As I wrote my new suspense thriller, “A Moving Screen,” I realized that readers would connect with my characters one way or another. Either they despise them or empathize with them. Writing suspense requires reader empathy and reader concern. In other words, when a character is struggling to get what he or she most desires readers will become invested. Suspense will build to a thrilling climax.
The first sentence in “A Moving Screen” sets the stage:
“A hot date with death was imminent for Meredith Payne.”
From the beginning readers know that Meredith is in trouble. Because the next line is one word:
Apprehension is experienced right away. Why does Meredith have a date with death? And how is she going to die? The reader has no idea who Meredith Payne is. Maybe she deserves to die, maybe she doesn’t.
The first paragraph continues:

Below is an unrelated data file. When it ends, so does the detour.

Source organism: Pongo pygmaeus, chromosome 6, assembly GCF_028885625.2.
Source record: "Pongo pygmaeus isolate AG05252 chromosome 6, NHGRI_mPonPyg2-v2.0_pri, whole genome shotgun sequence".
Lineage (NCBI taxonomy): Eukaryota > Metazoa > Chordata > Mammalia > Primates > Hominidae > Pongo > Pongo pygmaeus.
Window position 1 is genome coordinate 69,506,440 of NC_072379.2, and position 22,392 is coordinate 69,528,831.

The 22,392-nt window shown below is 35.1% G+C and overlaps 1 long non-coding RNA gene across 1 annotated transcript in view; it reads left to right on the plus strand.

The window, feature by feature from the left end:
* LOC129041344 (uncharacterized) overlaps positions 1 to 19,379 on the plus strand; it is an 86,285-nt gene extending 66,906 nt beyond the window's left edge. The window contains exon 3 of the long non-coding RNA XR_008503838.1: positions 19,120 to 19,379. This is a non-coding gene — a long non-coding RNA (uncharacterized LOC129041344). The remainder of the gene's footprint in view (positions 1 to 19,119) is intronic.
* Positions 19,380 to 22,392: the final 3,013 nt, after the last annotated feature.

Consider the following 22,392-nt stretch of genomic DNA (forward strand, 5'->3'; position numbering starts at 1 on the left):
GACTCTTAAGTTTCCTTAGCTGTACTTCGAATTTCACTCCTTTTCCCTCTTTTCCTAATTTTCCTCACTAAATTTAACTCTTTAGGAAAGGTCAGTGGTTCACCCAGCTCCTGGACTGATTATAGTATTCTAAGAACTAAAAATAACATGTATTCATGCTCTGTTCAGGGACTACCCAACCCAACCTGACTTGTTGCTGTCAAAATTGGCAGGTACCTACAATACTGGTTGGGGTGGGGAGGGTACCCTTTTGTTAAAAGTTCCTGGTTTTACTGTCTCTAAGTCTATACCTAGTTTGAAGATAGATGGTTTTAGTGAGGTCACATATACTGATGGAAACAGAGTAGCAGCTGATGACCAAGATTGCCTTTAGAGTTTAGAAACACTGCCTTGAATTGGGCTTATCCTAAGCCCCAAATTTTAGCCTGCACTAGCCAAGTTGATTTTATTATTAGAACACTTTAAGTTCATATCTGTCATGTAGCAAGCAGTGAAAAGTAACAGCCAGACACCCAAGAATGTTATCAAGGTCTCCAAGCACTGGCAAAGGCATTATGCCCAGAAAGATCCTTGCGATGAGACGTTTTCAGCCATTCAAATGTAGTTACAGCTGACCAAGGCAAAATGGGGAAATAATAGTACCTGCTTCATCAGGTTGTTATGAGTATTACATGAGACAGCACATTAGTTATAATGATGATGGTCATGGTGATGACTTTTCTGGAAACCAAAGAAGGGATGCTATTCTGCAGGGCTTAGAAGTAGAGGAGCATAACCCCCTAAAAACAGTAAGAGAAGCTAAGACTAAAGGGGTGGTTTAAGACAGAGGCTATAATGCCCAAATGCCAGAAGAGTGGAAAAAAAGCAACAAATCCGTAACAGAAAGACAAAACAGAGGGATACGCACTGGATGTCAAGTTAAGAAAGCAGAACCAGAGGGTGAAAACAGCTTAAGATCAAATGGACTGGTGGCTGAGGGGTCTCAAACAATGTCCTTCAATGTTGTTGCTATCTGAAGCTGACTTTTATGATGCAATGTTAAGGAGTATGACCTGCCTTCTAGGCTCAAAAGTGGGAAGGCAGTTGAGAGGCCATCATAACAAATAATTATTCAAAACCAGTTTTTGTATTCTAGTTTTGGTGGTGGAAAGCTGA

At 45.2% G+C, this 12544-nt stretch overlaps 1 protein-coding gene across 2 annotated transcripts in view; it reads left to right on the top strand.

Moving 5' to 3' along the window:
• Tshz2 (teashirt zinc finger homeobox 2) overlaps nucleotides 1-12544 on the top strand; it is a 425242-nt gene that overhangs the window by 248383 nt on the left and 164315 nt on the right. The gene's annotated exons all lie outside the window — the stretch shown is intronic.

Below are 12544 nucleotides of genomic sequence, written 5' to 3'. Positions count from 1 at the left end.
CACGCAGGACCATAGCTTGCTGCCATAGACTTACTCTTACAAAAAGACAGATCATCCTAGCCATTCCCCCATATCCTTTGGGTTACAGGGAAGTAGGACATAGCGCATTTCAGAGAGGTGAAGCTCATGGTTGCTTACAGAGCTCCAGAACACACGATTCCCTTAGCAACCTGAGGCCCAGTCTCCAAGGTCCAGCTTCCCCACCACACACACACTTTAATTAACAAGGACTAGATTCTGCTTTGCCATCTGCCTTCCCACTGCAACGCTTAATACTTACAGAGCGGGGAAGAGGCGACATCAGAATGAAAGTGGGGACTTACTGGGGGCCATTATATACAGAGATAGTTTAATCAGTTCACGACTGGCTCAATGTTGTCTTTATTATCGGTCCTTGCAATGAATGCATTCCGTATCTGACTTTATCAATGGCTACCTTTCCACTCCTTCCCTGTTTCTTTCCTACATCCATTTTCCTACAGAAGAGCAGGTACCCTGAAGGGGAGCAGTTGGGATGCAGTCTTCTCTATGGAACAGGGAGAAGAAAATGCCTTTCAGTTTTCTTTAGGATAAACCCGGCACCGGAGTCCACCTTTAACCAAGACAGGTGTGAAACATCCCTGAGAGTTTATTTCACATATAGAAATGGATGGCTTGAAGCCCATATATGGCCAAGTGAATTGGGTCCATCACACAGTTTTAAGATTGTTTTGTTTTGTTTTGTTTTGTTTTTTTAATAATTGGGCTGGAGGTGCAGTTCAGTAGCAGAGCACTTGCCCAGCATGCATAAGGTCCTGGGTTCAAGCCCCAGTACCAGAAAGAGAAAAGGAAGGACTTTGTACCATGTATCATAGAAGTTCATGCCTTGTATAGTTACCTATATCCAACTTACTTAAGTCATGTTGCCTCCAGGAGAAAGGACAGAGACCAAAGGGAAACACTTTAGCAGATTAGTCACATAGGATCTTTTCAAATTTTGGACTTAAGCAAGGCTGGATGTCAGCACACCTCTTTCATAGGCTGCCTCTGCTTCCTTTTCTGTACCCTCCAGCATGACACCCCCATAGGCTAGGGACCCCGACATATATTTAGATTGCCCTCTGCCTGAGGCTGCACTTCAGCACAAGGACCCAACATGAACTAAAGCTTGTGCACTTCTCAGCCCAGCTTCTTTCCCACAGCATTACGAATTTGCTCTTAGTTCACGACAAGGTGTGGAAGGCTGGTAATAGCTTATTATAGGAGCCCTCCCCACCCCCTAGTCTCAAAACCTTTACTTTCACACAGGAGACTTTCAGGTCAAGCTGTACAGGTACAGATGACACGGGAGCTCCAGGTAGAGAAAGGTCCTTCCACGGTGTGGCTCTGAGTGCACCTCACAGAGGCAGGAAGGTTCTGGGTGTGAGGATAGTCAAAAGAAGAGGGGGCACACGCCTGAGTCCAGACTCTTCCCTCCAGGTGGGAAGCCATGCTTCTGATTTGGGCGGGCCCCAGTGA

“Meredith’s appointment with death was being arranged by another person in the room, a dark figure whose facial features she could not see.”
Enter another character. Will the reader care about this dark figure? Now mystery has been introduced. Who is it? And why does he or she want to kill Meredith? Suspense begins to build. Danger approaches. And it becomes obvious that something terrible is about to happen.
The story continues as though the author is slowly pumping air into a balloon¾more and more, until the balloon is filled. Then the author, through words and action, threatens to burst it.
Below is the official trailer: